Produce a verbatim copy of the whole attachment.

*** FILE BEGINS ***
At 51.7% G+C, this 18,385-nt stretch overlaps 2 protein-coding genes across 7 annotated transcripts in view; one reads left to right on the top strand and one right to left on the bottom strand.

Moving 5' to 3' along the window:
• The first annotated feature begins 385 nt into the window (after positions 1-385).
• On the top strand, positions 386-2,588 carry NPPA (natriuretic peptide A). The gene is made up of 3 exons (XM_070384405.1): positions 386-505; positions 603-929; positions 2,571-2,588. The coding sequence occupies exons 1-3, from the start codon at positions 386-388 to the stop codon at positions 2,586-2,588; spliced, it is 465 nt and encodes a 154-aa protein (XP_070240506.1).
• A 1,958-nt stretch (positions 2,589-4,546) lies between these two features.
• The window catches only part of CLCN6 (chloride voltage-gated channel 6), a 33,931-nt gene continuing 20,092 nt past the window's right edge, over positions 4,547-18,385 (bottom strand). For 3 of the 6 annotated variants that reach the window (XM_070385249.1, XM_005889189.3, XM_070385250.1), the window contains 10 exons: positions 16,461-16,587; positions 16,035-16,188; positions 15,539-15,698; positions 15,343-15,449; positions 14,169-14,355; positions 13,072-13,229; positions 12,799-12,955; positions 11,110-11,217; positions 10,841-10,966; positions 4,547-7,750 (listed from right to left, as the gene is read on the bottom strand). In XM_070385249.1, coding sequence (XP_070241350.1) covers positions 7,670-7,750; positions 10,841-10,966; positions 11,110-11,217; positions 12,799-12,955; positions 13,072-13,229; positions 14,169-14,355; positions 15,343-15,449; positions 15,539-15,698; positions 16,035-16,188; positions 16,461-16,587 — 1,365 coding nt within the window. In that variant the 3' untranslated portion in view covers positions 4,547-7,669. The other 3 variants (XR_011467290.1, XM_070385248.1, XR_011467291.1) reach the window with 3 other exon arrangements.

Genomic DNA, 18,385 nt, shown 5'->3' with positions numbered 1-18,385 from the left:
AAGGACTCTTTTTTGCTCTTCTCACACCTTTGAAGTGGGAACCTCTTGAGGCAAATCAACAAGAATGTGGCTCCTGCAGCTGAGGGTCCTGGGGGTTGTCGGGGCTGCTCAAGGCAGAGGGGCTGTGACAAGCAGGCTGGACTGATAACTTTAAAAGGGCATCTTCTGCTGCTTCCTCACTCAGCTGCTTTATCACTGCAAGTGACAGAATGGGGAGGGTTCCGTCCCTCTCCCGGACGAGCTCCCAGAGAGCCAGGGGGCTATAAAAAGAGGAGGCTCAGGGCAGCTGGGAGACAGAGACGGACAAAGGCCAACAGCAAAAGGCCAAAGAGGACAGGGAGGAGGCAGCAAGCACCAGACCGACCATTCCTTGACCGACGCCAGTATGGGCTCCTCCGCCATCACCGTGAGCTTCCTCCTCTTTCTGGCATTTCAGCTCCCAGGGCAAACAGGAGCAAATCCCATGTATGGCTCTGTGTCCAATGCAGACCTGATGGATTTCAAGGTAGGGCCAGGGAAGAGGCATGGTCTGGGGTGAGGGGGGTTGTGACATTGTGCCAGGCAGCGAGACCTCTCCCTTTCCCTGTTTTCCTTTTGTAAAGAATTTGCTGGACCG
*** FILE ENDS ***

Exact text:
At 51.7% G+C, this 18,385-nt stretch overlaps 2 protein-coding genes across 7 annotated transcripts in view; one reads left to right on the top strand and one right to left on the bottom strand.

Moving 5' to 3' along the window:
• The first annotated feature begins 385 nt into the window (after positions 1-385).
• On the top strand, positions 386-2,588 carry NPPA (natriuretic peptide A). The gene is made up of 3 exons (XM_070384405.1): positions 386-505; positions 603-929; positions 2,571-2,588. The coding sequence occupies exons 1-3, from the start codon at positions 386-388 to the stop codon at positions 2,586-2,588; spliced, it is 465 nt and encodes a 154-aa protein (XP_070240506.1).
• A 1,958-nt stretch (positions 2,589-4,546) lies between these two features.
• The window catches only part of CLCN6 (chloride voltage-gated channel 6), a 33,931-nt gene continuing 20,092 nt past the window's right edge, over positions 4,547-18,385 (bottom strand). For 3 of the 6 annotated variants that reach the window (XM_070385249.1, XM_005889189.3, XM_070385250.1), the window contains 10 exons: positions 16,461-16,587; positions 16,035-16,188; positions 15,539-15,698; positions 15,343-15,449; positions 14,169-14,355; positions 13,072-13,229; positions 12,799-12,955; positions 11,110-11,217; positions 10,841-10,966; positions 4,547-7,750 (listed from right to left, as the gene is read on the bottom strand). In XM_070385249.1, coding sequence (XP_070241350.1) covers positions 7,670-7,750; positions 10,841-10,966; positions 11,110-11,217; positions 12,799-12,955; positions 13,072-13,229; positions 14,169-14,355; positions 15,343-15,449; positions 15,539-15,698; positions 16,035-16,188; positions 16,461-16,587 — 1,365 coding nt within the window. In that variant the 3' untranslated portion in view covers positions 4,547-7,669. The other 3 variants (XR_011467290.1, XM_070385248.1, XR_011467291.1) reach the window with 3 other exon arrangements.

Genomic DNA, 18,385 nt, shown 5'->3' with positions numbered 1-18,385 from the left:
AAGGACTCTTTTTTGCTCTTCTCACACCTTTGAAGTGGGAACCTCTTGAGGCAAATCAACAAGAATGTGGCTCCTGCAGCTGAGGGTCCTGGGGGTTGTCGGGGCTGCTCAAGGCAGAGGGGCTGTGACAAGCAGGCTGGACTGATAACTTTAAAAGGGCATCTTCTGCTGCTTCCTCACTCAGCTGCTTTATCACTGCAAGTGACAGAATGGGGAGGGTTCCGTCCCTCTCCCGGACGAGCTCCCAGAGAGCCAGGGGGCTATAAAAAGAGGAGGCTCAGGGCAGCTGGGAGACAGAGACGGACAAAGGCCAACAGCAAAAGGCCAAAGAGGACAGGGAGGAGGCAGCAAGCACCAGACCGACCATTCCTTGACCGACGCCAGTATGGGCTCCTCCGCCATCACCGTGAGCTTCCTCCTCTTTCTGGCATTTCAGCTCCCAGGGCAAACAGGAGCAAATCCCATGTATGGCTCTGTGTCCAATGCAGACCTGATGGATTTCAAGGTAGGGCCAGGGAAGAGGCATGGTCTGGGGTGAGGGGGGTTGTGACATTGTGCCAGGCAGCGAGACCTCTCCCTTTCCCTGTTTTCCTTTTGTAAAGAATTTGCTGGACCG